Strategies in the Management of Relapsing-Remitting Multiple - Episode 11

When Should You Switch Therapies in Multiple Sclerosis?


The MD Magazine Peer Exchange “Strategies in the Management of Relapsing-Remitting Multiple Sclerosis” features a panel of physician experts discussing the importance of early therapy in multiple sclerosis treatment, factors that affect choice of management strategy, the need for ongoing monitoring, and other aspects of treating patients with multiple sclerosis.

This Peer Exchange is moderated by Fred D. Lublin, MD, FAAN, FANA, Saunders Family Professor of Neurology and director of the Corinne Goldsmith Dickinson Center for Multiple Sclerosis at Icahn School of Medicine at Mount Sinai, New York.

The panelists are:

  • Patricia K. Coyle, MD, professor and vice chair (Clinical Affairs) and director of the Multiple Sclerosis Comprehensive Care Center at Stony Brook University Medical Center, New York
  • Clyde E. Markowitz, MD, associate professor of neurology and director of the Multiple Sclerosis Comprehensive Care Center at Perelman School of Medicine, University of Pennsylvania, Philadelphia,
  • Claire S. Riley, MD, assistant professor of neurology and director of the Columbia University Multiple Sclerosis Clinical Care and Research Center, Department of Neurology, Columbia University, New York

Fred D. Lublin, MD, FAAN, FANA: We talked about starting individuals on therapy. How do you decide when to switch?

Claire S. Riley, MD: When deciding on a switch, I always first assess people for compliance (or adherence) and tolerability. There can be a situation where you switch based on misery of the patient—they hate the therapy or it’s ruining their lives in some way. But in terms of incomplete efficacy driving switch, I tend to—as I think is relatively common or shared in practice—re-baseline MRI at about 6 months after starting a new immunotherapy.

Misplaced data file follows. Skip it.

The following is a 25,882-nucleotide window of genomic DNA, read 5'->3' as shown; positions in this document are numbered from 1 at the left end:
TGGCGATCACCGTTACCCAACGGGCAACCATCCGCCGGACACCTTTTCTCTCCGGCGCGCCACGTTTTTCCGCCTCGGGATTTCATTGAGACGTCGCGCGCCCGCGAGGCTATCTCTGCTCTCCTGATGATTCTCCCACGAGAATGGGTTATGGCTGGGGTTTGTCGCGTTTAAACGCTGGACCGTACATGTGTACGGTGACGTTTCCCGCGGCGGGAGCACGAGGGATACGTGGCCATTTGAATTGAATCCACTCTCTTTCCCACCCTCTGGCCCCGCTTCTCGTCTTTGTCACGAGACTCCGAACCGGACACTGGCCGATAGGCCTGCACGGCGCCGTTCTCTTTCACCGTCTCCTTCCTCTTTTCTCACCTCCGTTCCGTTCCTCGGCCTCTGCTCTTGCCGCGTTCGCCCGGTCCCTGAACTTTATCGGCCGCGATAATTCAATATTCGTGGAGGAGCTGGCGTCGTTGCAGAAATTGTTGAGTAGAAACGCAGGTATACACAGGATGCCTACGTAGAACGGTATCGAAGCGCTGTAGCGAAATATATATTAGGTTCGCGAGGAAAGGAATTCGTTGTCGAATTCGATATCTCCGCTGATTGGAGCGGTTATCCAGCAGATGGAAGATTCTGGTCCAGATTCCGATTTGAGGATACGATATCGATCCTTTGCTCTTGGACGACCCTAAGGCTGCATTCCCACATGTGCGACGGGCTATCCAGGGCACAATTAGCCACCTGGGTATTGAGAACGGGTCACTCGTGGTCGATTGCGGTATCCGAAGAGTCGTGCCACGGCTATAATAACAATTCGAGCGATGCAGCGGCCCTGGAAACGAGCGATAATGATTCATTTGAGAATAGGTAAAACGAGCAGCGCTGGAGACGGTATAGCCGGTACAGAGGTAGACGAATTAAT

Sometimes, I think with glatiramer that should be pushed out a little bit later. I think a full MRI efficacy of glatiramer might come more so at the 9- to 12-month mark, but for others, about 6 months. Then, in someone who is clinically stable, I do feel moved by MRI disease activity from surveillance MRIs, which I tend to get annually if people are doing well from a clinical perspective. Would one T2 lesion do it? Maybe, maybe not. But contrast-enhancing lesions or re-accrual of several new T2 or enlarging T2 lesions can lead me to propose a switch. Certainly, in somebody who is having relapse activity after an agent is fully effective, I’m going to explore what alternatives there are for more highly effective therapy after I’m sure the patient is actually taking the therapy that’s prescribed.

I think that when we get to a situation where we’re not seeing relapses—maybe we’re not even seeing new MRI lesions but someone is having gradual worsening of the disease, suggesting perhaps secondary progressive MS—I’m not sure that escalating immunotherapy for relapsing-remitting MS indication is helpful. I might turn to either clinical trials or perhaps off-label use of other agents. I think it’s much harder not to crack at that point.

Fred D. Lublin, MD, FAAN, FANA: So, from a practical point of view, I want to say that if we could actually parse the T2 lesion load it would lead to switching, right? Because you’re going to look at a year that they’re on whatever agent you want and they’re doing fine clinically. If you saw 10 new lesions, you’d probably switch them, right?

Claire S. Riley, MD: Right.

Fred D. Lublin, MD, FAAN, FANA: One new lesion?

Claire S. Riley, MD: I’d probably look again in 6 months.

Fred D. Lublin, MD, FAAN, FANA: Okay. Two?

Claire S. Riley, MD: I’d probably switch them.

Fred D. Lublin, MD, FAAN, FANA: So, there’s not a lot of data to guide us.

Claire S. Riley, MD: Right.